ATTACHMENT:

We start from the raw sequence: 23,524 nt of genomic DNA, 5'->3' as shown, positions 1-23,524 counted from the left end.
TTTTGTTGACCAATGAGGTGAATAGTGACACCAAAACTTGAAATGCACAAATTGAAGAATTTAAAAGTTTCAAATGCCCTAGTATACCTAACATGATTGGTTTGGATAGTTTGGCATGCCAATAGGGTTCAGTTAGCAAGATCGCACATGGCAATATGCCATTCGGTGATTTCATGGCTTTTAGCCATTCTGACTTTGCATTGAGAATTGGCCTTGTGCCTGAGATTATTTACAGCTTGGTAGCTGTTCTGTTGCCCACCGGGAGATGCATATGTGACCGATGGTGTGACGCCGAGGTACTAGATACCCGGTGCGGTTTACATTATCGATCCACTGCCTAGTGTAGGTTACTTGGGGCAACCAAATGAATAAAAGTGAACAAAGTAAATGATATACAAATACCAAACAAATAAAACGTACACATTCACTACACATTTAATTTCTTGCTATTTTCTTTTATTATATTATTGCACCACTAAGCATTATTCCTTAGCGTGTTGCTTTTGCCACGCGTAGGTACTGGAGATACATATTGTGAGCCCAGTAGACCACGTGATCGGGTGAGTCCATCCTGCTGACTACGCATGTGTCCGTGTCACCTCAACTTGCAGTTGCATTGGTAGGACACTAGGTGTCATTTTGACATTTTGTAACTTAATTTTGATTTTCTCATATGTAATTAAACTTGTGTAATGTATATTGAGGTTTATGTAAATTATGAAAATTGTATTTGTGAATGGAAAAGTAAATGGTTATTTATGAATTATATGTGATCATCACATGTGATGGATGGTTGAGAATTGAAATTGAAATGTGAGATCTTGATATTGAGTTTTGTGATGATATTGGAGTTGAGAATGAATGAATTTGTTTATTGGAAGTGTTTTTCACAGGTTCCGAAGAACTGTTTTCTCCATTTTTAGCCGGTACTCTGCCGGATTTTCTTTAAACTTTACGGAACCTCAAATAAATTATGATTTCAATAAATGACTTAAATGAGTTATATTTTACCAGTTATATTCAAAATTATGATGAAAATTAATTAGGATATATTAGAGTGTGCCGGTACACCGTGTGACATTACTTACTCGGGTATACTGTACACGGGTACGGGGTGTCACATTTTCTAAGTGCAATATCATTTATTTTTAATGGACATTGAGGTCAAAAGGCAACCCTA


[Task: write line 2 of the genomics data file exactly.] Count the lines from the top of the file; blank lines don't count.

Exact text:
TTTTGTTGACCAATGAGGTGAATAGTGACACCAAAACTTGAAATGCACAAATTGAAGAATTTAAAAGTTTCAAATGCCCTAGTATACCTAACATGATTGGTTTGGATAGTTTGGCATGCCAATAGGGTTCAGTTAGCAAGATCGCACATGGCAATATGCCATTCGGTGATTTCATGGCTTTTAGCCATTCTGACTTTGCATTGAGAATTGGCCTTGTGCCTGAGATTATTTACAGCTTGGTAGCTGTTCTGTTGCCCACCGGGAGATGCATATGTGACCGATGGTGTGACGCCGAGGTACTAGATACCCGGTGCGGTTTACATTATCGATCCACTGCCTAGTGTAGGTTACTTGGGGCAACCAAATGAATAAAAGTGAACAAAGTAAATGATATACAAATACCAAACAAATAAAACGTACACATTCACTACACATTTAATTTCTTGCTATTTTCTTTTATTATATTATTGCACCACTAAGCATTATTCCTTAGCGTGTTGCTTTTGCCACGCGTAGGTACTGGAGATACATATTGTGAGCCCAGTAGACCACGTGATCGGGTGAGTCCATCCTGCTGACTACGCATGTGTCCGTGTCACCTCAACTTGCAGTTGCATTGGTAGGACACTAGGTGTCATTTTGACATTTTGTAACTTAATTTTGATTTTCTCATATGTAATTAAACTTGTGTAATGTATATTGAGGTTTATGTAAATTATGAAAATTGTATTTGTGAATGGAAAAGTAAATGGTTATTTATGAATTATATGTGATCATCACATGTGATGGATGGTTGAGAATTGAAATTGAAATGTGAGATCTTGATATTGAGTTTTGTGATGATATTGGAGTTGAGAATGAATGAATTTGTTTATTGGAAGTGTTTTTCACAGGTTCCGAAGAACTGTTTTCTCCATTTTTAGCCGGTACTCTGCCGGATTTTCTTTAAACTTTACGGAACCTCAAATAAATTATGATTTCAATAAATGACTTAAATGAGTTATATTTTACCAGTTATATTCAAAATTATGATGAAAATTAATTAGGATATATTAGAGTGTGCCGGTACACCGTGTGACATTACTTACTCGGGTATACTGTACACGGGTACGGGGTGTCACATTTTCTAAGTGCAATATCATTTATTTTTAATGGACATTGAGGTCAAAAGGCAACCCTA